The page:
Since many meetings don’t have a predefined agenda and the expectations are often fuzzy, many discussions are fractured even when they are done face-to-face. We run from one meeting to another, and within the same meeting, we frequently switch topics before we resolve anything. When the conversation is unstructured, we waste time and energy on context-switching. The logical flow of the conversation becomes obscure. Continuing the discussion in the next meeting, let alone revisiting it in the future, becomes impractical and sometimes impossible. 

Being fractured, continuous, and spontaneous makes many of our real-time interactions unfocused. It is easy to be drawn to side discussions instead of converging toward a conclusion. New issues (or sub-issues) can be raised at any point, and the center of the discussion will shift. Sometimes, this is necessary. In many other cases, it covers the path leading toward our goal with thick fog.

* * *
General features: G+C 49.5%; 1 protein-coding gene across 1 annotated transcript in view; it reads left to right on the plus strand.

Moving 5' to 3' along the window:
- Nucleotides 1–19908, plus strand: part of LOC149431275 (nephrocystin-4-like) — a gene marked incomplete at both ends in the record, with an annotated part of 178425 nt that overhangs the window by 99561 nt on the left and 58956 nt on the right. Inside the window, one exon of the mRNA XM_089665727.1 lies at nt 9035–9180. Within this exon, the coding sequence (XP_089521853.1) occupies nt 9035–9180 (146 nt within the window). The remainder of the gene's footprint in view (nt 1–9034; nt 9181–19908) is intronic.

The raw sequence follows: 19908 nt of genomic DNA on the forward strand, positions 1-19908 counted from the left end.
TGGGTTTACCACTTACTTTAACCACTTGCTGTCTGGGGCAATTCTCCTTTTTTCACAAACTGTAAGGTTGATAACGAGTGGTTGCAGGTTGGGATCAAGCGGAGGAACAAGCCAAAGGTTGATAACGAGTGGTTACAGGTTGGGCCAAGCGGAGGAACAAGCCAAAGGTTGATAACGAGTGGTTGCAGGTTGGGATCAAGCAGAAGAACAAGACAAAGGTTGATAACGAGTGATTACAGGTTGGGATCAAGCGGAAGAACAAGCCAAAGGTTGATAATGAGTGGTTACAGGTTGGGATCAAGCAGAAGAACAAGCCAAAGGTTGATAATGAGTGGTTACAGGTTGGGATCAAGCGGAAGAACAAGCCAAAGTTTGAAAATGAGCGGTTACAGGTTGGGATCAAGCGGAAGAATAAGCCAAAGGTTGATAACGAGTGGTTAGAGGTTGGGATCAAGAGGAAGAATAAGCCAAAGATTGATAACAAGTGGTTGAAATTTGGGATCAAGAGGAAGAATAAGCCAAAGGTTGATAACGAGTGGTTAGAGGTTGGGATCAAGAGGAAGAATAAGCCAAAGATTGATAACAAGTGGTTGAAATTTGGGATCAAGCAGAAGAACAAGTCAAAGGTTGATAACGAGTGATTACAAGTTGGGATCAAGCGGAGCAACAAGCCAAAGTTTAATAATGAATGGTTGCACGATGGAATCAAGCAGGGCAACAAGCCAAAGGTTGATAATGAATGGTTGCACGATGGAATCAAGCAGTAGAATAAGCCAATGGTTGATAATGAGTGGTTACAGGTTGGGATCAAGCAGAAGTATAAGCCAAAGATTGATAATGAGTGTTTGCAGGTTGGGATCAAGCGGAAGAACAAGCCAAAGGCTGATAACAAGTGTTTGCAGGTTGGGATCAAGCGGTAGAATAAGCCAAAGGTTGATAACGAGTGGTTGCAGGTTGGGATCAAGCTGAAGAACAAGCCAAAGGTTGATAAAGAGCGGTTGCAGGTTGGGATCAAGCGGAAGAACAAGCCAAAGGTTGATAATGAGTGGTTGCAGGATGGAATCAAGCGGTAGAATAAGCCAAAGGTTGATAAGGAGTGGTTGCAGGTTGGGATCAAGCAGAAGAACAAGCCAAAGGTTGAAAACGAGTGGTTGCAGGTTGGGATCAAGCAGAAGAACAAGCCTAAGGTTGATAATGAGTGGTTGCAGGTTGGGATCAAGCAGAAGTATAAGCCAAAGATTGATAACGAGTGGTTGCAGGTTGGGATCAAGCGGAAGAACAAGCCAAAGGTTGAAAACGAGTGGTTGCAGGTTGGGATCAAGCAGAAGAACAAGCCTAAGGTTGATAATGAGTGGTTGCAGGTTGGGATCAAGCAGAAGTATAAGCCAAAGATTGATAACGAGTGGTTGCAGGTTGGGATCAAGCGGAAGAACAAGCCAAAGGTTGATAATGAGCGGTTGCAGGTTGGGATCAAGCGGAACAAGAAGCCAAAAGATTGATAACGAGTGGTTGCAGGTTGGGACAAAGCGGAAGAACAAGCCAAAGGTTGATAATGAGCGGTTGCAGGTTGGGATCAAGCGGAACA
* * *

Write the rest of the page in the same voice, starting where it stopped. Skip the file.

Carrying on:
Like emails and instant messaging, many face-to-face conversations gradually became shallow. They appear to cover many topics but are often discussed in a way that cannot result in a well-thought-out, operative decision. Even when we do reach a bottom line, it typically barely scratches the surface of the problem, which is why so many meetings end with the statement, “Let’s take this offline.” We just don’t make much progress in meetings. We don’t perceive meetings as a meaningful way to communicate and promote our goals. We consider them to be primarily a setback. 

Real-Time Communication should have been the most effective way to communicate. And yet, many of us feel we don’t utilize it well. It suffers from the same flaws as Near-Time Communication, but while these flaws are inherent to email and instant messaging, real-time interactions should have been better. Much better. In that sense, the typical meeting has become nothing more than the extension of an email thread. How we communicate using email and instant messaging has affected us so much that we rarely try to interact differently when we meet face-to-face. We grew to believe this is how communication is doomed to be. We exchange words and sentences, but we don’t really communicate. We meet, but we fail to interact deeply.